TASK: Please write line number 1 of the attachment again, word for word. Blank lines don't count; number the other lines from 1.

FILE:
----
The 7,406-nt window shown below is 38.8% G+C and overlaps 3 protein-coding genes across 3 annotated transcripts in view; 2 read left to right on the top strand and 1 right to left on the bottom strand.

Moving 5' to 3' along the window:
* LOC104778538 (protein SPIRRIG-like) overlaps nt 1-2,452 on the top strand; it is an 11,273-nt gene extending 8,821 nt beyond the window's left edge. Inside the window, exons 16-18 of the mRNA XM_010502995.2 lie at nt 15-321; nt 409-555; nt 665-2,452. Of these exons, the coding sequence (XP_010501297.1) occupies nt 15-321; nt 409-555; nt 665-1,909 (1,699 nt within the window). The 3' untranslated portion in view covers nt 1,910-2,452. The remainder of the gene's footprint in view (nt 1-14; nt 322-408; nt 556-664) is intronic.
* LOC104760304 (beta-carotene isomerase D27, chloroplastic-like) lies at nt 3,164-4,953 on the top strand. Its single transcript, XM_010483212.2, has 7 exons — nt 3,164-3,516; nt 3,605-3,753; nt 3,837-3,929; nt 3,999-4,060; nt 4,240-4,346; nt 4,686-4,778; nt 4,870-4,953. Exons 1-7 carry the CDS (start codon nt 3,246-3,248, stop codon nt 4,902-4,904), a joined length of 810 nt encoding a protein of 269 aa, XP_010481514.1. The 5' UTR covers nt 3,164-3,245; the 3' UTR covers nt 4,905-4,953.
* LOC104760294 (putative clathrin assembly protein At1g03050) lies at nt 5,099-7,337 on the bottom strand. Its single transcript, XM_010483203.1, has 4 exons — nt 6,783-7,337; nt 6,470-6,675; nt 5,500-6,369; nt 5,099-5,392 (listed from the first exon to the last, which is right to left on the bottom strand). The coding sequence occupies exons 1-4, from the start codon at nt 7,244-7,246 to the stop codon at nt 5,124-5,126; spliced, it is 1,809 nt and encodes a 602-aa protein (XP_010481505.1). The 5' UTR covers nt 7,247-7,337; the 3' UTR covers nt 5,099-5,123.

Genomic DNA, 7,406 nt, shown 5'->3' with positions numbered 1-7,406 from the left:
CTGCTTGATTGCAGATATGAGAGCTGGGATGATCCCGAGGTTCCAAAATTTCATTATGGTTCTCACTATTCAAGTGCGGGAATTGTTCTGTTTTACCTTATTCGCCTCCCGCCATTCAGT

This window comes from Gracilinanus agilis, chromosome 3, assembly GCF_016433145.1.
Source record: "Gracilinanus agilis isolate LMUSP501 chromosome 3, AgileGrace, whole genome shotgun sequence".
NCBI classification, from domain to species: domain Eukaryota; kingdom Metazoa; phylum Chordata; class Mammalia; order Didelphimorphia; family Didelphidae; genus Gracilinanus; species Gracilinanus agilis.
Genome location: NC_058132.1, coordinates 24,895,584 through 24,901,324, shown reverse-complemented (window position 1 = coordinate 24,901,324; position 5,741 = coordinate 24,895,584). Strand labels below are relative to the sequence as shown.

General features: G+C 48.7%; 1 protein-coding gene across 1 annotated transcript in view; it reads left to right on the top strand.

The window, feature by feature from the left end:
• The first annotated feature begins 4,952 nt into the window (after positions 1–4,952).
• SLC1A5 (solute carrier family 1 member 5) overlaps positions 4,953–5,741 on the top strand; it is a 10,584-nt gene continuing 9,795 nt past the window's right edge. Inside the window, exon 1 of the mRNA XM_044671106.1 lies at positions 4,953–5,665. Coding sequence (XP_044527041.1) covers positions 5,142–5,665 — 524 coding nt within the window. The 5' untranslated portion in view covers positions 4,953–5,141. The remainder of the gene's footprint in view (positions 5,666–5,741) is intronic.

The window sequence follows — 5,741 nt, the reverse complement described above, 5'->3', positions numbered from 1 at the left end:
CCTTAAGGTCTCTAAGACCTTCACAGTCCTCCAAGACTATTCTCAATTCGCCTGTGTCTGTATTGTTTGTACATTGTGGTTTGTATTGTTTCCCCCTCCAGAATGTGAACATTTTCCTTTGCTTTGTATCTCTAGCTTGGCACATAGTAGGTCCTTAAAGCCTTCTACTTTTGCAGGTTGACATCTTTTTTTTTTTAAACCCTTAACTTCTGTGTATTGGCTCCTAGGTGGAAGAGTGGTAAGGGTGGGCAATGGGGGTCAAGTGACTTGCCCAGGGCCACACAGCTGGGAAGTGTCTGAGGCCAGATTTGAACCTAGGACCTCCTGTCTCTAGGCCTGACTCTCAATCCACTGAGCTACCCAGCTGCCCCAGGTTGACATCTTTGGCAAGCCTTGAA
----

The 7,406-nt window shown below is 38.8% G+C and overlaps 3 protein-coding genes across 3 annotated transcripts in view; 2 read left to right on the top strand and 1 right to left on the bottom strand.